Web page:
Researchers have developed a new autonomous robot capable of exploring the tiniest of creatures roaming the world’s oceans.
When it comes to marine life, more often than not what we can’t see with our own eyes is crucial to what’s going on in the murkiest depths of the world’s oceans. That is why oceanographers and engineers at the University of California San Diego have created an autonomous robot that can, for the first time, see this microscopic life up close in its own habitat.
The robot, dubbed Zooglider, was developed from a common oceanography instrument used to study the microscopic animals known as zooplankton, and a glider known as Spray. The torpedo-shaped glider was outfitted with a camera and a device the researchers call Zonar, which gathers acoustic data about zooplankton.
Zooglider can snap images of the creatures every 5cm to depths of 400 metres or more as it channels seawater into an onboard sampling tunnel. The device is hugely important in the study of the creatures as it allows researchers to study them in their own habitat, providing information about that life in spatial context.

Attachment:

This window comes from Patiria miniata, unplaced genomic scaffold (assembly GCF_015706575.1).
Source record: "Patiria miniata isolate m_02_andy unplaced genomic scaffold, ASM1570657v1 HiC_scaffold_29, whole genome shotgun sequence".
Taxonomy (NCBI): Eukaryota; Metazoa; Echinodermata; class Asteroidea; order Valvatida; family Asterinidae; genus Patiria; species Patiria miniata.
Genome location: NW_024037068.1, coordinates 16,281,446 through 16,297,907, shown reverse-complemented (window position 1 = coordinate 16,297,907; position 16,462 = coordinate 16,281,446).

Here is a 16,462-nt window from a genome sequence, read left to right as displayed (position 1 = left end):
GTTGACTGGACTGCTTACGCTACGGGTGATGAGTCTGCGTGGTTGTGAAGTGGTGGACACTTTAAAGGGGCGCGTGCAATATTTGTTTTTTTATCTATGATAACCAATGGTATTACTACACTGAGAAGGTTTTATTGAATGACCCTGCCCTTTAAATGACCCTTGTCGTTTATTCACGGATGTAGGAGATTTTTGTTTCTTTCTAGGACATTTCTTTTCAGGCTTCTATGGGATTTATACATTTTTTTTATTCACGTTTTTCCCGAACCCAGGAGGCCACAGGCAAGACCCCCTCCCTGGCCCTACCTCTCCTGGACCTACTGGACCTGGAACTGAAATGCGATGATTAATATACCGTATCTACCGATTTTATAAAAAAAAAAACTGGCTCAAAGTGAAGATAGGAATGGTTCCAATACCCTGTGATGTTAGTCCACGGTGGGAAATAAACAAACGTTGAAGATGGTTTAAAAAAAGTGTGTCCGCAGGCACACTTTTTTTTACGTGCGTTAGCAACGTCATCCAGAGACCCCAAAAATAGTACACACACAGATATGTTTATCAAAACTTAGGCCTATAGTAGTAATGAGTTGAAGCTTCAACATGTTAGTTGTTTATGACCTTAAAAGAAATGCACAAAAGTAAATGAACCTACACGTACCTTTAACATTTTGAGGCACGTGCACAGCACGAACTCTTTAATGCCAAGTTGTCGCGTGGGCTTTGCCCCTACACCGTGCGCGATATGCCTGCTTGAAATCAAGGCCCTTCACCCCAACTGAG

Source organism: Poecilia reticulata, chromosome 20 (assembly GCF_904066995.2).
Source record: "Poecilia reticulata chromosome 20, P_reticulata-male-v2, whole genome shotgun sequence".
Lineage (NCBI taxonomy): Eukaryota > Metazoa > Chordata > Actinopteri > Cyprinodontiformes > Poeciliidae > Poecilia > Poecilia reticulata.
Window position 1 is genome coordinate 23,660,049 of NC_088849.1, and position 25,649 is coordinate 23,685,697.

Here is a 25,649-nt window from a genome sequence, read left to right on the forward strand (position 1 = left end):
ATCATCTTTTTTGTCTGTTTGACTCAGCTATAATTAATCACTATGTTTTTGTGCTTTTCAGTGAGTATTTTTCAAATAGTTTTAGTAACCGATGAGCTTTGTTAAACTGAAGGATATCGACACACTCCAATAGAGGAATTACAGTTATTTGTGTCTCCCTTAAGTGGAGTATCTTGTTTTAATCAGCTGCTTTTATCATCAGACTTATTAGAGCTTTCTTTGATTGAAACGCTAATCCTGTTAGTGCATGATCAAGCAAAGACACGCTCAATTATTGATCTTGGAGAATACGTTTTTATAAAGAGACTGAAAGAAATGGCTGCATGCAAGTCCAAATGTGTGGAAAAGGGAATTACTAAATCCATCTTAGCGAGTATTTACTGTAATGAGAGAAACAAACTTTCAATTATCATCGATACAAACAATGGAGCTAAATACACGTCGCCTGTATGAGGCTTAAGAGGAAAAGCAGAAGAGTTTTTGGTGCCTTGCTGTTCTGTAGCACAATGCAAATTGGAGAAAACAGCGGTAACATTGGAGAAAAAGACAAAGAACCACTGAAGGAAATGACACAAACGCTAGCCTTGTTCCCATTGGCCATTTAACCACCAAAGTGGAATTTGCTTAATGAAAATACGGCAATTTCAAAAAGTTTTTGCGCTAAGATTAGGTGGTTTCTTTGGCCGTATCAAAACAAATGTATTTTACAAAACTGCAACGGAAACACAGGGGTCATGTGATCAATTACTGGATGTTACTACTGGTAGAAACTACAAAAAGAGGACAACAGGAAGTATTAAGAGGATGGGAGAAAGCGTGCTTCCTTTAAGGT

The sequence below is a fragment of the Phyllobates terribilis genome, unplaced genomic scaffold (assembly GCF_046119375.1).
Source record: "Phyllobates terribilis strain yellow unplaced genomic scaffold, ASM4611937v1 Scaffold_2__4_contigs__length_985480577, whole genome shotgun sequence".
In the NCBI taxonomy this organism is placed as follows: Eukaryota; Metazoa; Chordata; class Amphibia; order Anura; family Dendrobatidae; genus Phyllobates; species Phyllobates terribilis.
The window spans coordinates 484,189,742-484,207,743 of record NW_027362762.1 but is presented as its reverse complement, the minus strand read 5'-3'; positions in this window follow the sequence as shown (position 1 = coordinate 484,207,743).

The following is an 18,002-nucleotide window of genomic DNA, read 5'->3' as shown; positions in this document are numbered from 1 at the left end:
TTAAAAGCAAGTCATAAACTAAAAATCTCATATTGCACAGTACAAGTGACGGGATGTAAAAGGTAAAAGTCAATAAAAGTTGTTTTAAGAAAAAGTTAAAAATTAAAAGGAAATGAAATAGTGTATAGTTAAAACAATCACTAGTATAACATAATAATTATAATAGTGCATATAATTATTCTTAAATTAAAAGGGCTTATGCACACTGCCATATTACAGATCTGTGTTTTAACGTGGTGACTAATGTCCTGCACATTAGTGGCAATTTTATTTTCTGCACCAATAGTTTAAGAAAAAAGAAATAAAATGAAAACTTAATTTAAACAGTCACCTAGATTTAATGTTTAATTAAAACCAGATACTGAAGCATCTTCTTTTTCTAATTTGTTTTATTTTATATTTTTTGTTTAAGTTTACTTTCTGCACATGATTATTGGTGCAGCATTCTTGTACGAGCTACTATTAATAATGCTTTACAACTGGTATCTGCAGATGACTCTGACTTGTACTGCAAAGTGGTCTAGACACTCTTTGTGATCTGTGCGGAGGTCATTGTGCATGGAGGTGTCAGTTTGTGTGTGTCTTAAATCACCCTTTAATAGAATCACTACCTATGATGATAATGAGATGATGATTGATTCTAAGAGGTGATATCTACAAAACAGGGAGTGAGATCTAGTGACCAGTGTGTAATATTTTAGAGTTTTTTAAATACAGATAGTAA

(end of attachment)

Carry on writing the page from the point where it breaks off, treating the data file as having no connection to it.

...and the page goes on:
‘We’re excited by the new opportunities Zooglider offers’
“Nearly all major processes in the ocean – carbon cycling, fisheries production, harmful algal blooms, ocean acidification, deoxygenation – are linked directly to the free-drifting animals of the open sea, the zooplankton,” said biological oceanographer Mark Ohman.
“This is our first window on their world through a completely autonomous vehicle. We’re excited by the new opportunities Zooglider offers to visualise and understand these organisms, unperturbed in their natural environment.”
The glider design has been developed by Russ Davis of Scripps over more than 20 years. Two metres in length, it can be programmed to perform functions using a mobile phone. The Zooglider will be able to roam the oceans for more than 50 days and, because of its design, it causes the least amount of disruption to the microscopic communities it observes.
A description of the instrument appears in the journal Limnology and Oceanography Methods.